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Today is World Press Freedom Day - Our Democracy Needs to Protect Our Free Press


As Publisher of The Bradenton Times, your local news source for critical information about our government, I need to share with you our concerns about our safety when it comes to publishing local news.

You would not expect that in the United States, a country with the bedrock principle of a free press, we would have to raise the red flag warning that we may be losing this important freedom. Each year, more laws target the press, claiming all sorts of insane reasons to reign in the media. This year, the state considered a proposal that would have made launching and winning defamation lawsuits in Florida easier.

Interestingly, although the legislation initially moved quickly through the legislative process, it stalled after facing immense blowback from influential conservative officials and news outlets. First Amendment and media advocates also accused it of infringing constitutional rights and chilling speech.

Our local concern is that our own Senator Jim Boyd voted in favor of CS/SB 1780, and we were lucky it died in the fiscal committee. Representative Will Robinson was also in favor of the house bill H.B. 757 which passed out of the Justice Committee he serves as Chairman, later dying on the floor. 

There is only one reason to pass increased restrictions on the press, and it is not reckless reporting. Rather, it is the fact that the press is responsible for exposing the deeds of our elected officials, which they do not want published.

At The Bradenton Times, we have concerns for the safety of our reporters and employees. I personally have been the target of some of the county commissioners. So, on World Press Freedom Day, I ask you to recognize the need for a free press. Look past general accusations that the media is out to get your favorite politician. Also, challenge the facts the same way we do as a publication. Please let us know if you ever think our facts are inaccurate. We all try to do the best we can with the facts cited from sources and records, but if you have another version of the facts, by all means, let us know. If we are wrong, we will correct our facts and let our readers know about our correction.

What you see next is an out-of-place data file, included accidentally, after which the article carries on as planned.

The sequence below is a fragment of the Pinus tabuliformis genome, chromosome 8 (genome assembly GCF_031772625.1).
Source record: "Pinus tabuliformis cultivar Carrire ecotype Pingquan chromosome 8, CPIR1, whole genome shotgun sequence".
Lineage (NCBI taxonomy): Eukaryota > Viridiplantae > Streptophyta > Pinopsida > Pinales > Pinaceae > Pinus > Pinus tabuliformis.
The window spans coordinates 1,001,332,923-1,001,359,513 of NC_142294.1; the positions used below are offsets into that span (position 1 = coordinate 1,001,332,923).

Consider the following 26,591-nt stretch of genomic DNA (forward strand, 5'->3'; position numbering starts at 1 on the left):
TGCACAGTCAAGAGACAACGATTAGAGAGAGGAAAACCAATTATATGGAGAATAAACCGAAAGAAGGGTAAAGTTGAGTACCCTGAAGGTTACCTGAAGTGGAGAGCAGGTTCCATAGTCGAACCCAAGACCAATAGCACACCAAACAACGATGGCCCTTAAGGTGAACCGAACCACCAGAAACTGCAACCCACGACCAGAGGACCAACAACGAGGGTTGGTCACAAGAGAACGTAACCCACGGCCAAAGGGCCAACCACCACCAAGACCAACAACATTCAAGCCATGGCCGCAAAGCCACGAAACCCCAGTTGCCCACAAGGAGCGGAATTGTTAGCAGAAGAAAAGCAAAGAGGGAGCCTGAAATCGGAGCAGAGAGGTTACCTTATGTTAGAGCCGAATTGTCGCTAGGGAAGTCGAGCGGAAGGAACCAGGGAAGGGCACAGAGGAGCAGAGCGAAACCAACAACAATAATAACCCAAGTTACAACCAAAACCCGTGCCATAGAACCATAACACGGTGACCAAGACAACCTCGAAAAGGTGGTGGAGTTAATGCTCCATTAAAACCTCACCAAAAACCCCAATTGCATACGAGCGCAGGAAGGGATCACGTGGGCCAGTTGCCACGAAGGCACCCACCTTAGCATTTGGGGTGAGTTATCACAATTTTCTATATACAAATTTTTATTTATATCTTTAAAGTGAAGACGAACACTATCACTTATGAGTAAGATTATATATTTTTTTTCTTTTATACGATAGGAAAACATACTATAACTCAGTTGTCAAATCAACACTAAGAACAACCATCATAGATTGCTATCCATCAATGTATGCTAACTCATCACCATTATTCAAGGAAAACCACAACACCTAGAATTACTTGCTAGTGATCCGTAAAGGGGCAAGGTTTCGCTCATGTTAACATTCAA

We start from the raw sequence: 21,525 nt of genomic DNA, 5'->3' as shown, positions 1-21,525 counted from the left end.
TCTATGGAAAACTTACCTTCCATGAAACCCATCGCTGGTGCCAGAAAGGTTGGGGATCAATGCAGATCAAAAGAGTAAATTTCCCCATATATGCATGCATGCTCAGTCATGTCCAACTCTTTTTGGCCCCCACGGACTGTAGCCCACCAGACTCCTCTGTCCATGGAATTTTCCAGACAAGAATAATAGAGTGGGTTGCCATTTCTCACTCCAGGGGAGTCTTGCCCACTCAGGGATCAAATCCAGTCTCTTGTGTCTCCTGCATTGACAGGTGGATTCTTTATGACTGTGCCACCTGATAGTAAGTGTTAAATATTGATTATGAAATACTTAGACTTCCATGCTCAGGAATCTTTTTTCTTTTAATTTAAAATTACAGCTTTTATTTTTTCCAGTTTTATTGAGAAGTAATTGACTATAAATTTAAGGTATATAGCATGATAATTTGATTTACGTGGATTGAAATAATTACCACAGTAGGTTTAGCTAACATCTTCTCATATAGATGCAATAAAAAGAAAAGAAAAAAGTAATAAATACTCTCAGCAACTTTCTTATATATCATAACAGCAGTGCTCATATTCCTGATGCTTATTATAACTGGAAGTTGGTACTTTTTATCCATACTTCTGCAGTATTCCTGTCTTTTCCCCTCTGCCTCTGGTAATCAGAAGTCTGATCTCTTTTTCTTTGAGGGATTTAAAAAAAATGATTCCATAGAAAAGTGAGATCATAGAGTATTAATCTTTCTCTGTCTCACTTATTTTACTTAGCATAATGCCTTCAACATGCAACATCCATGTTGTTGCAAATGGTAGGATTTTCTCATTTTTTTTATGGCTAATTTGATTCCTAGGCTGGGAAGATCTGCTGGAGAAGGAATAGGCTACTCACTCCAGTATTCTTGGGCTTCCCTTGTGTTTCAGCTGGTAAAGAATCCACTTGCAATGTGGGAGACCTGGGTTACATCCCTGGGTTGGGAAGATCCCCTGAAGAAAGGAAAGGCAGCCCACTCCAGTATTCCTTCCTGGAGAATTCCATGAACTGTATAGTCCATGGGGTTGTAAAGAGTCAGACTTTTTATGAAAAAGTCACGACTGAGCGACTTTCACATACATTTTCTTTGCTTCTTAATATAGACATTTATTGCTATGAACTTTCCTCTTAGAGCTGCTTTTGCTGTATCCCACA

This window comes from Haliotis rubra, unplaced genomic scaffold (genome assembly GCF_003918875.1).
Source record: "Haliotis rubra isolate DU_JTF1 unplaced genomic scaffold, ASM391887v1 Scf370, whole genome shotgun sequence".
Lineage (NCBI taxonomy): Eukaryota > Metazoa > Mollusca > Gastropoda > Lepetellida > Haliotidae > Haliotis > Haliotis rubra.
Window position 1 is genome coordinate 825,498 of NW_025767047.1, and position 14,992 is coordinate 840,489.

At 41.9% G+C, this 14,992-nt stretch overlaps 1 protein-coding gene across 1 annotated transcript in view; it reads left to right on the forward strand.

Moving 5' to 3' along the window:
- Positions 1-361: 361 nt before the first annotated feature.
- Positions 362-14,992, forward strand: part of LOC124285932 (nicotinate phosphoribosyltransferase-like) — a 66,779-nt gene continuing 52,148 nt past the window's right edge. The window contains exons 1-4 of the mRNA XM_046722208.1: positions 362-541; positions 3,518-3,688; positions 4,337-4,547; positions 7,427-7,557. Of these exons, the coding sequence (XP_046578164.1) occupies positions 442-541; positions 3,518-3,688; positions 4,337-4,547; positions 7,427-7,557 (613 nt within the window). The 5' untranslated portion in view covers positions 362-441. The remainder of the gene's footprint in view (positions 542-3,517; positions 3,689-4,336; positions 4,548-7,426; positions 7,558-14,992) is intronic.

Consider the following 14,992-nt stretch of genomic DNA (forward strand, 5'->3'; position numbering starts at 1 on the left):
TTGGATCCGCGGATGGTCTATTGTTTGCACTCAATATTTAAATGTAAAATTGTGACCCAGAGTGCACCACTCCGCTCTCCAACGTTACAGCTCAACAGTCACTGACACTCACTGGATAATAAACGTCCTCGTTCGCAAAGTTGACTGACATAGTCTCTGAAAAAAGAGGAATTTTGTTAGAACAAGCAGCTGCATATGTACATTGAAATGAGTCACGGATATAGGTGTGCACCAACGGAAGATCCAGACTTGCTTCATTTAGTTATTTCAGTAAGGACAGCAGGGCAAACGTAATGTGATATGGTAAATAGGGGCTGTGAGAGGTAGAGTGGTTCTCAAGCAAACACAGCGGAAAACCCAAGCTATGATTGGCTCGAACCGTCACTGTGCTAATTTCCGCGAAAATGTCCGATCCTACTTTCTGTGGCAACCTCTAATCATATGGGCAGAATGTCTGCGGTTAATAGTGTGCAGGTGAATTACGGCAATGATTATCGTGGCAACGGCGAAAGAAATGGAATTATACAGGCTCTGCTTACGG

Most of all, on this World Press Freedom Day, I would like to personally ask you to subscribe to or donate to our efforts if you have not already. Over the last two decades, the press has had to reduce coverage because of the financial challenges that have come with new technologies replacing previous sources of revenue. 

Our community must support the news financially if we are going to have an informed voter base that is less susceptible to the onslaught of political propaganda produced by deep-pocketed special interests. Producing quality journalism is expensive, but if it ceases to exist, our democracy is sure to do the same. We do not force you to pay to read the news like other sites, but we do ask that, at a minimum, you consider our $7 per month or $70 per year voluntary subscription. With this election year, we need more resources.

For more on what Boyd and Robinson wanted to pass, The Reporters Committee for Freedom of the Press published an excellent article worth reading: For second straight year, Florida lawmakers consider bills targeting defamation law. This reporting provides a step-by-step analysis of the proposed legislation. What stopped it was probably the so-called conservatives in Tallahassee realizing how much liability they could face for sending out all those libelous pieces against the other candidate or to deceive the voters on various issues.  

In summary, the reporting states:

The bills proposed amending existing Florida law regarding retraction and correction of published false statements.  The retraction law encourages publishers to retract or correct false statements and discourages plaintiffs from attempting to profit from honest mistakes.

The provision proposed would bar publishers who fail to remove the posting from taking advantage of the fair report privilege once they receive the requisite notice. The fair report privilege protects fair and accurate reporting on official public documents, including judicial records, even if the information itself is false and defamatory. Eliminating fair report protections under these circumstances would encourage suits by people acquitted of crimes over articles about their initial arrests. So too with old articles available online about convictions that were eventually overturned.

Part of the proposed legislation would override the default venue statute in defamation cases, making venue possible in virtually any county within Florida. This would encourage defamation plaintiffs to “shop” for jurisdictions in the state for the one they expect will enable the most favorable outcome. It could also significantly increase the burden on defendants. For instance, a Key West news organization may be forced to drive 13 hours from Key West to Pensacola to defend a defamation suit based on an internet posting.